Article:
Monday, May 28, 2007



I've been thinking about what bothered me about the obese woman who took the tricyclic overdose, and about some stuff I've been reading. I draw your attention to the almost unbearably sad events described in Forensic Science International - do not follow link unless you are up to it.

See, Mrs Werther was brought in by ambulance following a tricyclic overdose, her first in ten years. She has a son at home, a "disturbed child", she also took some of his dexamphetamines. She is estranged from her family, has a husband but "they aren't close", these last two facts from the psych nurse who has collected the collateral history - Mrs Werther remains unconscious.

It doesn't take Einstein to do this maths. She is alone.

But anyway. She is lying there, pale and gelid, with the rubber tube in her lungs*, and will probably remain so for a day or so. And then she'll wake up, still depressed, no family, a difficult child, a husband who so far has not come to visit her.

I think part of what makes me angry about this - before I say this, part of what makes me angry is neurochemical, part of it is the slow seeping away of the tide - part of what makes me angry about this is the whole idea of choice. Behind the disinterest of the nurses and the open contempt of Dr Fang is some idea that this woman doesn't deserve sympathy because she chose to do this, she did it to herself.

Not to be too brusque about it, this idea and this whole way of thinking is bullshit. Excuse me while I have a "Gospel according to me" moment:

Sympathy isn't something you turn on and off like a lightbulb according to how much the other person deserves it. It's a perception thing, like whether you see a bend in the road or not. The other person is a human being, you either see that or you don't. If you don't see it, there is stuff you can do, books you can read and people you can talk to, prayer or doing stuff for the poor or whatever, but everyone knows that anyway. And you don't have to do it, it's your life, and good luck to you either way.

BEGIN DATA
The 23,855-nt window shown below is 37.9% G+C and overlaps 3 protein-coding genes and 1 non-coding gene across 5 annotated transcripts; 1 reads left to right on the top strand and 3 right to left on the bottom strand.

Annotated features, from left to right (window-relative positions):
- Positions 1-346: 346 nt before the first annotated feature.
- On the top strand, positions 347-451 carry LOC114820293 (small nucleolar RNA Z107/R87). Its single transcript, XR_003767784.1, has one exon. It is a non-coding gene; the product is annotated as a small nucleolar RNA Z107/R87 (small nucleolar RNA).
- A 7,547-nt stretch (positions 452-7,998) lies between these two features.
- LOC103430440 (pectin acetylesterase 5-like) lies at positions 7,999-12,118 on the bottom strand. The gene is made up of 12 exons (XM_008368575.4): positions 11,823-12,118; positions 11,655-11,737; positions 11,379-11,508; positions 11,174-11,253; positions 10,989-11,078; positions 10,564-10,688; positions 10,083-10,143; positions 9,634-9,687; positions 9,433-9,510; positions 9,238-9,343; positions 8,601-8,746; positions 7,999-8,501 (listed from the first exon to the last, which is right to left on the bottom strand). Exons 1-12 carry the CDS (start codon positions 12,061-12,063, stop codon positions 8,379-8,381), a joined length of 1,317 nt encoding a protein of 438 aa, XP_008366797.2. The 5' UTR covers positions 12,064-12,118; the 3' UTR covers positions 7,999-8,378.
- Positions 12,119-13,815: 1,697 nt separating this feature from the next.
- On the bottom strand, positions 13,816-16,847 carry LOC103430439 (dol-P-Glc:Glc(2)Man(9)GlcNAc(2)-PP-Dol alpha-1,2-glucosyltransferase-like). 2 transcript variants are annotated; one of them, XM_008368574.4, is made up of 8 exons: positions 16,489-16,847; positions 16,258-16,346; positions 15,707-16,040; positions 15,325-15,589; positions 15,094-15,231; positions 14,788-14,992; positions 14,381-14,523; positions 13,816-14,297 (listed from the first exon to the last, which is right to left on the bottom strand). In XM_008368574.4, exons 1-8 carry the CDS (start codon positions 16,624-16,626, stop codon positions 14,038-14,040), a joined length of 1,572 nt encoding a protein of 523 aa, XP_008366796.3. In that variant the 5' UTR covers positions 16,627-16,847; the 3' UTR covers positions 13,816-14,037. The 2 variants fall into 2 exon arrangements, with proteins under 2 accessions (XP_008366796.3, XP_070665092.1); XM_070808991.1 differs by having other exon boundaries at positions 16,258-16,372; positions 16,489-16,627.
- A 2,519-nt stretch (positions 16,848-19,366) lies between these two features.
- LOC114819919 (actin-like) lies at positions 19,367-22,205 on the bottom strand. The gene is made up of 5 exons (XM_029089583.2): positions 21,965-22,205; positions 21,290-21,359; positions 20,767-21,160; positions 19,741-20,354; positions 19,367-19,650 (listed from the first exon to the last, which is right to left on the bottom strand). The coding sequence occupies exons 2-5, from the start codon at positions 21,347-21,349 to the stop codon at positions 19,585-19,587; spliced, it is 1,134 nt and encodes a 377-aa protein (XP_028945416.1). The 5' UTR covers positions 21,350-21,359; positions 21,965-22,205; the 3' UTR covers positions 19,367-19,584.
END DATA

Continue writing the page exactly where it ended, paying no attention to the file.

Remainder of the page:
Here endeth the lesson, sorry about that.

Anyway. Mrs Werther. I don't think Mrs Werther "chose" to do what she did, for about seventy different reasons, but one of them is I am less and less convinced of the existence of choice. The idea that we all have free choice, that we weigh up alternatives and choose what to do doesn't seem useful to me. It doesn't explain a hell of a lot.

Take obesity, a subject close to my heart*. I hold these truths to be both widely known and self-evident:

Eating more and exercising less makes you fat.
We (most of my readers) are getting fatter at however many milligrams an hour.
We hate it - God only knows what the diet and fitness industry is worth, but it's up there.

And yet, we "choose" diabetes and shame and the next size up of pants and that much-longed for early heart attack. Who in their right mind would do this? The "choice" theory doesn't explain this.

Here's another set of factoids:
I believe a child's life is worth more than a CD.
I know can save a child's life by sending about a CDs worth of money to Mediciens sans Frontieres.
I got myself the latest Blind Boys of Alabama CD and it's pretty damn fine.

Of course, if I read in the paper that some other guy let a kid die so he could get a CD, I'd presumably be outraged.

I don't know. What I reckon, the way I look at things, is there are programmes running in our heads. These programmes have been put in our heads by evolution plus a bit of how we're raised with maybe a bit of tweaking from us thinking. I don't know a lot about computers, so I'll name these programmes after what they do:

The "eat as much as you find" programme.
The "do as little as you can get away with" programme.
The "trinket collecting" programme.
The "look after your kids" programme, etc.

And, most importantly, the "tell yourself it's all okay" metaprogramme.

The way it works is there's triggers that set these programmes into action. You are surrounded by people who are eating, or you feel anxious, or you're tired, or you're bored, you see the slice of chocolate dalek cake, half a second later it's at the lower oesophageal sphincter. No reasoned weighing up of the factors, no real thought, not a lot you'd normally call "choice", just the evolutionarily sensible outcome of perfectly natural, billion year old desires.

Same thing happens with the CDs. In each case, the programmes ensure that we do what works for us and - and here's the kicker - that however uncomfortable we feel about the bad consequences - the bulging belly, the starving child - we feel not quite bad enough to stop causing it.

Anyway. I will go off and read something uplifting. Work still goes well, I still get that sense of wonder - I put a nasogastric tube in someone the other day, a thin tube about the thickness and colour of an earthworm that is meant to go up the nose and down into the stomach, and it went down into his lungs instead (this happens reasonably often on the first try). I could feel the air moving in and out with every breath he took, and the yellowy-green substance that was meant to ooze out of the tube didn't. So we pulled it out and tried again.

More cheery next time,


* a couple of kilos of pericardial fat.


Blogger Camilla said...

That was brilliant, and rather *ouch*. Definitely food for thought there.

Those programs you mentioned, do you think they're running in some ancient, intractable part of our brains? Because otherwise, I can't understand why with all the agency, capability and capacity in the world we still persist in making the "wrong" decisions.

Don't mind me. This post of yours just struck home rather forcefully.

1:29 AM  

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